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Armed Forces Health Surveillance Branch

Health Surveillance, Analysis and Insight for Action

Armed Forces Health Surveillance Branch is the central epidemiology health resource for the US Military and Public Health

The Armed Forces Health Surveillance Branch (AFHSB) is the central epidemiologic resource for the U.S. Armed Forces, conducting medical surveillance to protect those who serve our nation in uniform and allies who are critical to our national security interests. Explore our website to learn about the critical role AFHSB plays in force health protection.

AFHSB provides timely, relevant, actionable and comprehensive health surveillance information to promote, maintain, and enhance the health of military and military-associated populations.

AFHSB critical functions are:

  • Acquire, analyze, interpret, disseminate information, and recommend evidence-based policy
  • Develop, refine, and improve standardized health surveillance methods
  • Serve as the focal point for sharing health surveillance products expertise and information
  • Coordinate a global program of military-relevant infectious disease surveillance

Explore our health surveillance resources to learn how to utilize our data applications, systems and the ways our health information analysis supports worldwide disease surveillance and public health activities to improve the U.S. military's Force Health Protection (FHP) program.

More About Us

Medical Surveillance Monthly Report

Medical Surveillance Monthly Report MSMR Online SubscriptionThe Medical Surveillance Monthly Report (MSMR) is AFHSB's flagship publication. The monthly peer-reviewed journal provides evidence-based estimates of the incidence, distribution, impact, and trends of health-related conditions among service members. Additionally, the MSMR focuses one issue per year on the absolute and relative morbidity burden attributable to various illnesses and injuries among service members and beneficiaries.

 View Current Report  View Archived Reports

Health Surveillance Explorer

The Health Surveillance Explorer (HSE) is a dynamic CAC-enabled mapping application that allows the Geo­graphic Combatant Commands (GCCs) to identify global health threats and disease outbreaks in near-real time. It provides timely, relevant and actionable health surveillance information to military leaders around the globe. The HSE makes it more efficient and effective to assemble surveillance data.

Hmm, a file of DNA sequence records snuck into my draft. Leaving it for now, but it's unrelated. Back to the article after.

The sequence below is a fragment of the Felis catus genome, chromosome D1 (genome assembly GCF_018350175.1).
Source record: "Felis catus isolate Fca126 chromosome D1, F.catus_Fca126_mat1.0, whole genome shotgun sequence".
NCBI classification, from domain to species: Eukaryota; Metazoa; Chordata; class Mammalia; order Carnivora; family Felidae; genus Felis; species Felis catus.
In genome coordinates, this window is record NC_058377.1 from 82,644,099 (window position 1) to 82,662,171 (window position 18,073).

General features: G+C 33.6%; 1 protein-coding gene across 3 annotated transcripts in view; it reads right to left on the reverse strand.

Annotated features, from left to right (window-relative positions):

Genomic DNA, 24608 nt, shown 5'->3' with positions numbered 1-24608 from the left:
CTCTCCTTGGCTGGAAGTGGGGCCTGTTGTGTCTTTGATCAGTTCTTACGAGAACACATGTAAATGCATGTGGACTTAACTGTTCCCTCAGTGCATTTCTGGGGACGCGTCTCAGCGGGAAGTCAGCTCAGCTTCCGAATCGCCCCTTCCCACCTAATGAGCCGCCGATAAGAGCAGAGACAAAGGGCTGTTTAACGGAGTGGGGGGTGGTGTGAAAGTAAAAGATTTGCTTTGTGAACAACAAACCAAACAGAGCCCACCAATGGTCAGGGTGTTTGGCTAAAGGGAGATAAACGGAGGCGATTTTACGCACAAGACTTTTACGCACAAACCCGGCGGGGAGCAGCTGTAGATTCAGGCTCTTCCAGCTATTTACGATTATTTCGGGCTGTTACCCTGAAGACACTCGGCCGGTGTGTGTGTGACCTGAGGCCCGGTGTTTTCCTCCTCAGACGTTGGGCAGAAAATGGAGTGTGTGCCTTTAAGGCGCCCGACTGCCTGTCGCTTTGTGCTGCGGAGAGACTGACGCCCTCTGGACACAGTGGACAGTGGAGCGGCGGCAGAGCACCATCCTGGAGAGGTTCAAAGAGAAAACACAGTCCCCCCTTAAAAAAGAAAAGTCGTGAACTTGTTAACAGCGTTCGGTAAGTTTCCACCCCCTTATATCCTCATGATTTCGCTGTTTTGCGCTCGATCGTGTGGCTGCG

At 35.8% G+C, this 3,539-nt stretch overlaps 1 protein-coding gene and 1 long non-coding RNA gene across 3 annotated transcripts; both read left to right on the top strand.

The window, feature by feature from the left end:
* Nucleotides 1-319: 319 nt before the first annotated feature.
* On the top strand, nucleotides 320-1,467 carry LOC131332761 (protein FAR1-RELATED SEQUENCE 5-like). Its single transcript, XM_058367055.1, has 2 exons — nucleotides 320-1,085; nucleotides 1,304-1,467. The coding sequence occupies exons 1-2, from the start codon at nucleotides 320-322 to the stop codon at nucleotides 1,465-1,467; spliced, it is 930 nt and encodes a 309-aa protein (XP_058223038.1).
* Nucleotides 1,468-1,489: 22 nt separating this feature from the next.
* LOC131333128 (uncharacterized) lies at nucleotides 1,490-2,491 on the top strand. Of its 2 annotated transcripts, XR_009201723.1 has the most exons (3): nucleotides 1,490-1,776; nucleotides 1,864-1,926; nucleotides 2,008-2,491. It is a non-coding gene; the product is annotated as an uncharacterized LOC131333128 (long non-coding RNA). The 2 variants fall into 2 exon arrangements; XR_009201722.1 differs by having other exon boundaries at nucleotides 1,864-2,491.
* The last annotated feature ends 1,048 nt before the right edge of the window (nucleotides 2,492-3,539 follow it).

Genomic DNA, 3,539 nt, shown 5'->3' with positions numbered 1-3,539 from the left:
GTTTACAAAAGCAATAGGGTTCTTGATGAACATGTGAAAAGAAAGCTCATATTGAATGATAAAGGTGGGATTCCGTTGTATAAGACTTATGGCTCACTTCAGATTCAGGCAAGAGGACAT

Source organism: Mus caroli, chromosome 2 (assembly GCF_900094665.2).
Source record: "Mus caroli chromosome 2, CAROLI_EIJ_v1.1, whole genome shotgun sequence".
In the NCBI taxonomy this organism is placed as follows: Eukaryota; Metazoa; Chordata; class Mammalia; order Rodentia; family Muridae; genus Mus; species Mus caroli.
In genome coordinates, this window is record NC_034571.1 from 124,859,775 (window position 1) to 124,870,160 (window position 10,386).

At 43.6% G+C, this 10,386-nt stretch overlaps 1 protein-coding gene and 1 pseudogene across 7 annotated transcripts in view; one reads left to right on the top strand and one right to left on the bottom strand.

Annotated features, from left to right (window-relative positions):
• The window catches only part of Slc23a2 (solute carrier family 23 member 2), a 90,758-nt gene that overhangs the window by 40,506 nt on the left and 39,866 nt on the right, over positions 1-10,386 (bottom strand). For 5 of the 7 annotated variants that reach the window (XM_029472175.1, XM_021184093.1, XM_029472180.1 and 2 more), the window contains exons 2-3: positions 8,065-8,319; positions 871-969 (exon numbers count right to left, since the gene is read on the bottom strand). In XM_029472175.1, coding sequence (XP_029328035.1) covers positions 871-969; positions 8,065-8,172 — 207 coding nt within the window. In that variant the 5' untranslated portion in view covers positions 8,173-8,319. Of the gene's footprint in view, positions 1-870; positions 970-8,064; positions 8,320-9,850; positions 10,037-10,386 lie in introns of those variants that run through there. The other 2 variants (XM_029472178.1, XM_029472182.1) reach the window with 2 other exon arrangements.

Launch HSE

Proposal Management Information System

Launch Proposal Management Information SystemThe Proposal Management Information System (ProMIS) program is a web-based application used to facilitate program management at the AFHSB's Global Emerging Infections Surveillance (GEIS) section. Investigators in the GEIS partner network submit proposals for funding consideration and GEIS operations staff monitors the progress of those projects.

Go to ProMIS

Defense Medical Epidemiology Database

DMED ButtonThe Defense Medical Epidemiology Database (DMED) provides worldwide access to de-identified data contained in the Defense Medical Surveillance System (DMSS). Through this user-friendly interface, authorized users can create customized queries of disease and injury rates in active duty populations.

Go to DMED

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The HPV Vaccine Saves Lives

Infographic
5/16/2016
The Defense Department recommends male and female military service members, ages 17-26 years, receive an HPV vaccine series to generate a robust immune response to the quadrivalent human papillomavirus vaccine (HPV4). This graphic highlights information the benefits of the HPV vaccine. The vaccine is most effective among fully vaccinated individuals.   Cancer Prevention Facts •	HPV is the most common sexually  transmitted infection (STI) •	There are more than 40 HPV types that can infect the genital areas •	Some HPV types give warts •	Some HPV types develop cancer  Effective Against STI Transmission •	The HPV vaccine is a safe and effective way to protect yourself from the virus •	The HPV vaccine provides nearly 100% protection from HPV types 6,11,16 and 18 •	HPV vaccine shows early signs of success in reducing HPV infections and related illnesses •	Protection is expected to be long-lasting  Safety Tips •	Getting your HPV vaccine and practicing safe sex such as wearing a condom may lower the risk of HPV •	Limiting the number of lifetime sex partners can also lower the risk of HPV •	When given the HPV vaccine, the body makes antibodies in response to the protection to clear it from the body  Get the Facts •	2,091 female service members aged 17-26 years received 1-3 HPV4 doses during 2006-2012, stratified by number of doses (1, 2, or 3).  Get the HPV Vaccine •	Only 22.5% of eligible service members initiated the series •	Of those, only 39.1% completed the full three-dose series as of June 2011.  Even though the 3 dose regiment provides nearly complete protection against HPV16 and HPV18, in the U.S., only 12% and 19% of female adolescents among commercial and Medicaid plans respectively complete the series.  Read HPV Facts from the CDC: https://www.ok.gov/health2/documents/IMM_Teens_HPV_Facts.pdf  Read the STI issue of the Medical Surveillance Monthly Report at Health.Mil/MSMR   Get the conversation started. Ask your healthcare provider about the HPV vaccine today. Follow us on Twitter @AFHSBPAGE and use hashtag #VaccinesWork.